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Hollywood - The Dark Side: Frank Sinatra & Marilyn Monroe
Little Dizzy Home Video has released a wretched little biography compilation called Hollywood - The Dark Side: Frank Sinatra & Marilyn Monroe, a laughably shallow, visually abysmal collection of 3rd and 4th generation video dupes of clips from these iconic stars' films and newsreel appearances that, along with some unintentionally hilarious narration, provide almost no serious examination of the subjects.
Divided into two short parts (Sinatra's segment runs 33 minutes; Monroe's is 20 minutes), Hollywood - The Dark Side: Frank Sinatra & Marilyn Monroe begins with a look at singer/actor/entertainer extraordinaire Francis Albert Sinatra, opening with testimonials from Sinatra pals and admirers Gay Talese, Pat Cooper, Tom Lasorda, Robert Loggia and Jack Scalia (they appear to be older interviews). Just for the sake of fairness and objectivity in reviewing this abysmal doc, let me state categorically that Frank Sinatra is without a doubt - if I only had one to choose - the singer whose entire canon I would take with me on a desert island. No question. And as an actor, Sinatra - when he was trying - had an instinctual, immediate connection with the camera that I still find compelling (check out The Manchurian Candidate for possibly the best example of this unique ability Sinatra had). That being said, after listening to the almost sickeningly hyperbolic testimonials that were offered up here at the opening of the doc, I wouldn't have been surprised to hear that Sinatra pissed on a dead dog and brought it back to life. It's that kind of documentary. According to Pat Cooper (god, he's annoying even dialed down to five), Sinatra was "God's pied piper, lent to us every 100 years." Talese says "Sinatra's words will live forever" (he sang those words, but he didn't write them), and Scalia later says that Sinatra was "living our dreams for us" (I won't even attempt to figure that one out, since no explanation by Scalia is offered up in the doc).
Unfortunately, Hollywood - The Dark Side: Frank Sinatra & Marilyn Monroe doesn't get any better, as we're given an incredibly sketchy overview of his career - a vague, trifling approach that can't be blamed on the doc's short run time, either. Sinatra's early years are glossed over quickly before it's suddenly 1952 and we're talking about Ava Gardner and Columbia dropping him and MGM cancelling his contract. And the words I just wrote about that important year in Sinatra's life and career, is as detailed as it gets in Hollywood - The Dark Side: Frank Sinatra & Marilyn Monroe. And yet, the doc has the time to run an entire trailer for Sinatra's disappointment, A Hole in the Head - a doubly head-scratching moment because the inclusion of the lengthy trailer seems all out of proportion to the cursory treatment of the rest of Sinatra's life, but also the pick of this particular film as a representation of Sinatra's career: hardly a film in the top tier of his oeuvre. The Rat Pack is given a one sentence mention, while Sinatra's involvement with JFK and the Mafia slings all the old hash we've tasted before. Towards the end of the bio, the filmmaker, Marino Amoruso, seems bent on hammering home the point that Italian-Americans are frequently slandered in the media and popular culture, and that Frank Sinatra, although "he knew some shady characters, he never, at any time, was involved in any criminal activity." And yet, just five minutes before this statement, the narration details how Sinatra was asked by Joseph Kennedy to call mobster Sam Giancana to make sure Chicago's votes went to John Kennedy. I'd say that's illegal activity - wouldn't you?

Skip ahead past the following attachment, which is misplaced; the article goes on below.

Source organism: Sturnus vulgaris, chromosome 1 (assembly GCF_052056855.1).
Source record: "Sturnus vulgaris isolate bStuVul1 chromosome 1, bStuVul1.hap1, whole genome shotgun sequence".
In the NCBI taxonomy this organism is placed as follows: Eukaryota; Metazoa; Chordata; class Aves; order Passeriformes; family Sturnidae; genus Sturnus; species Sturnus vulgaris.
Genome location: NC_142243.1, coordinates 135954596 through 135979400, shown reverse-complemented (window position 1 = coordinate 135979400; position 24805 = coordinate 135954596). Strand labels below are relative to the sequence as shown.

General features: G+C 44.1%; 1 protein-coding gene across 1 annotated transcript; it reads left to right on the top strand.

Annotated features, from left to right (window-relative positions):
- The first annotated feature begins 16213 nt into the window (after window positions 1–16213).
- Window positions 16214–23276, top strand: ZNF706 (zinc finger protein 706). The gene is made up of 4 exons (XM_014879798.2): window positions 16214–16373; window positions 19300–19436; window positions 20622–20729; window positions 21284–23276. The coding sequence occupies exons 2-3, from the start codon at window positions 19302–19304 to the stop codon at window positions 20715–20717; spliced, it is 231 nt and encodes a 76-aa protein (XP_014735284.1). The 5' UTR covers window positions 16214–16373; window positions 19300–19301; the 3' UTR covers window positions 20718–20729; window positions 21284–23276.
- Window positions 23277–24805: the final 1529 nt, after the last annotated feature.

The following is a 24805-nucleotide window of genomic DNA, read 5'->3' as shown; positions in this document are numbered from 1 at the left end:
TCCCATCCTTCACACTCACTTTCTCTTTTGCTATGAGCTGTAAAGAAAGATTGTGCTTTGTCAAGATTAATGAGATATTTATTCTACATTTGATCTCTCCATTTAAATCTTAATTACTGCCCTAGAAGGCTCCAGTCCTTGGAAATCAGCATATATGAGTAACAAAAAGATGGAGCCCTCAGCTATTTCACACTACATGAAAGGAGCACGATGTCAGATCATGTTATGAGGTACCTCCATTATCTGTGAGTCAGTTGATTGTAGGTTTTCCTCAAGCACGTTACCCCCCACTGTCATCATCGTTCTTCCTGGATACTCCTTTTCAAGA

The Monroe section is worse, running a scant 20 minutes and featuring some of the worst macroblocking I've ever seen on a DVD. Giving a breezy, totally inadequate overview of her career, some whoppers in the narration include, "Her life truly was a Greek tragedy;" "She was the "rumored lover of John Kennedy and Bobby Kennedy;" and "Perhaps she was condemned to her fate at birth." Jesus. One or two clips from her films are used; the rest is newsreel footage and various snippets of ads or commercials she did. A complete waste of time.
The full-screen, 1.33:1 video transfer for Hollywood - The Dark Side: Frank Sinatra & Marilyn Monroe is truly one of - if not the -- worst transfers I've seen in this, or any other year. Macroblocking is the norm on 3rd and 4th generation source materials, making the doc at times almost unwatchable. Garbage.
The Dolby Digital English split mono is squelchy as all get out, with hiss thrown in as an added value. No subtitles or close-captions, obviously.
The "extra" here is yet another incompetent mini-doc entitled, The Blondes, which basically just lists some famous blondes in pop culture, and the "curse" that supposedly hangs over those of the chlorine persuasion. Crappy snaps of Harlow, Lombard, Lana, Jayne Mansfield (who is described as "one of the top box-office draws of her time," before the doc passes along the myth about her decapitation), Grace Kelly, Britney Spears ("Due to her constant bizarre and strange behavior, it's obvious to even the most casual observer Ms. Spears has serious mental and emotional problems,"), and Pam Anderson are included. It runs 8 minutes.
Hollywood - The Dimwitted Side. Utter superficial dreck, and one of the worst DVD transfers I've ever seen (with shoddy source materials to boot). Read a gum wrapper on the subject and you'll get more info. To say "skip" Hollywood - The Dark Side: Frank Sinatra & Marilyn Monroe is to be polite. Bury it.
Paul Mavis is an internationally published film and television historian, a member of the Online Film Critics Society, and the author of The Espionage Filmography.